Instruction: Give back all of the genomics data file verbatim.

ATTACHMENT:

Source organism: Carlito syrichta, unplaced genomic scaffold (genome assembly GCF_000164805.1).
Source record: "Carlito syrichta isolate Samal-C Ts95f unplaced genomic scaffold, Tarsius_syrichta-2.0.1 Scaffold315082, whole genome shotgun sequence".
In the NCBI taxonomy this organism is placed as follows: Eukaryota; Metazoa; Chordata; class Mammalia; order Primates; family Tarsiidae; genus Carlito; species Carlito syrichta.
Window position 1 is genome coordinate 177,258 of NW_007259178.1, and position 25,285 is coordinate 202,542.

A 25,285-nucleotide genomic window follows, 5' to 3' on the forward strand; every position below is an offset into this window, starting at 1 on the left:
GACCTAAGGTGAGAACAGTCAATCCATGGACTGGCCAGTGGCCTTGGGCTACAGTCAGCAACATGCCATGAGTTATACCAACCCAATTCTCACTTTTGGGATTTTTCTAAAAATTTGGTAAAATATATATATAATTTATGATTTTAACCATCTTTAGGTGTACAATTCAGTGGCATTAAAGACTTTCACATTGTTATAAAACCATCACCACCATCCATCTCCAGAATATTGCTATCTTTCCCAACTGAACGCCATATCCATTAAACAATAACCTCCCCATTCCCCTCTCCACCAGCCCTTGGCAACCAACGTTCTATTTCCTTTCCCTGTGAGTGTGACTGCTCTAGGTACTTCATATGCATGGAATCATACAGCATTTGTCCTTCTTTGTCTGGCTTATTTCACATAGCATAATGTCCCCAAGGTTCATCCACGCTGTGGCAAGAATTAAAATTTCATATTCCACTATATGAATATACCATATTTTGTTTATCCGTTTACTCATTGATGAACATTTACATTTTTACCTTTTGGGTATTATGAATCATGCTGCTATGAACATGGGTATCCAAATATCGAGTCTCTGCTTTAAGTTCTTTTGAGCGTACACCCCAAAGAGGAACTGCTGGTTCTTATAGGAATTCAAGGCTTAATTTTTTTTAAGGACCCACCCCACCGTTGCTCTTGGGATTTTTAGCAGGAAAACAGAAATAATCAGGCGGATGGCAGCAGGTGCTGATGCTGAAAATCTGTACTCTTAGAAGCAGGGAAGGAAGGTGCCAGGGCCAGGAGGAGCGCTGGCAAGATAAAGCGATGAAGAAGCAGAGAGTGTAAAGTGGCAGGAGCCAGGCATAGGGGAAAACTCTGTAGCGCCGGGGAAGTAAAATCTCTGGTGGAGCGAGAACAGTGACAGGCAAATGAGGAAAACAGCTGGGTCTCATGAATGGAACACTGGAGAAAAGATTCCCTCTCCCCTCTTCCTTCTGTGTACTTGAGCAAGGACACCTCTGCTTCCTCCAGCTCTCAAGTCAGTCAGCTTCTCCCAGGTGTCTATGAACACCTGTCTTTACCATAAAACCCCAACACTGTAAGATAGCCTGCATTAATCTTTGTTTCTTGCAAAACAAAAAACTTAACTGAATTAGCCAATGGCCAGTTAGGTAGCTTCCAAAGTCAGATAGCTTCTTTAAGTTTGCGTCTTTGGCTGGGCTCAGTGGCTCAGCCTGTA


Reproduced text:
Source organism: Carlito syrichta, unplaced genomic scaffold (genome assembly GCF_000164805.1).
Source record: "Carlito syrichta isolate Samal-C Ts95f unplaced genomic scaffold, Tarsius_syrichta-2.0.1 Scaffold315082, whole genome shotgun sequence".
In the NCBI taxonomy this organism is placed as follows: Eukaryota; Metazoa; Chordata; class Mammalia; order Primates; family Tarsiidae; genus Carlito; species Carlito syrichta.
Window position 1 is genome coordinate 177,258 of NW_007259178.1, and position 25,285 is coordinate 202,542.

A 25,285-nucleotide genomic window follows, 5' to 3' on the forward strand; every position below is an offset into this window, starting at 1 on the left:
GACCTAAGGTGAGAACAGTCAATCCATGGACTGGCCAGTGGCCTTGGGCTACAGTCAGCAACATGCCATGAGTTATACCAACCCAATTCTCACTTTTGGGATTTTTCTAAAAATTTGGTAAAATATATATATAATTTATGATTTTAACCATCTTTAGGTGTACAATTCAGTGGCATTAAAGACTTTCACATTGTTATAAAACCATCACCACCATCCATCTCCAGAATATTGCTATCTTTCCCAACTGAACGCCATATCCATTAAACAATAACCTCCCCATTCCCCTCTCCACCAGCCCTTGGCAACCAACGTTCTATTTCCTTTCCCTGTGAGTGTGACTGCTCTAGGTACTTCATATGCATGGAATCATACAGCATTTGTCCTTCTTTGTCTGGCTTATTTCACATAGCATAATGTCCCCAAGGTTCATCCACGCTGTGGCAAGAATTAAAATTTCATATTCCACTATATGAATATACCATATTTTGTTTATCCGTTTACTCATTGATGAACATTTACATTTTTACCTTTTGGGTATTATGAATCATGCTGCTATGAACATGGGTATCCAAATATCGAGTCTCTGCTTTAAGTTCTTTTGAGCGTACACCCCAAAGAGGAACTGCTGGTTCTTATAGGAATTCAAGGCTTAATTTTTTTTAAGGACCCACCCCACCGTTGCTCTTGGGATTTTTAGCAGGAAAACAGAAATAATCAGGCGGATGGCAGCAGGTGCTGATGCTGAAAATCTGTACTCTTAGAAGCAGGGAAGGAAGGTGCCAGGGCCAGGAGGAGCGCTGGCAAGATAAAGCGATGAAGAAGCAGAGAGTGTAAAGTGGCAGGAGCCAGGCATAGGGGAAAACTCTGTAGCGCCGGGGAAGTAAAATCTCTGGTGGAGCGAGAACAGTGACAGGCAAATGAGGAAAACAGCTGGGTCTCATGAATGGAACACTGGAGAAAAGATTCCCTCTCCCCTCTTCCTTCTGTGTACTTGAGCAAGGACACCTCTGCTTCCTCCAGCTCTCAAGTCAGTCAGCTTCTCCCAGGTGTCTATGAACACCTGTCTTTACCATAAAACCCCAACACTGTAAGATAGCCTGCATTAATCTTTGTTTCTTGCAAAACAAAAAACTTAACTGAATTAGCCAATGGCCAGTTAGGTAGCTTCCAAAGTCAGATAGCTTCTTTAAGTTTGCGTCTTTGGCTGGGCTCAGTGGCTCAGCCTGTA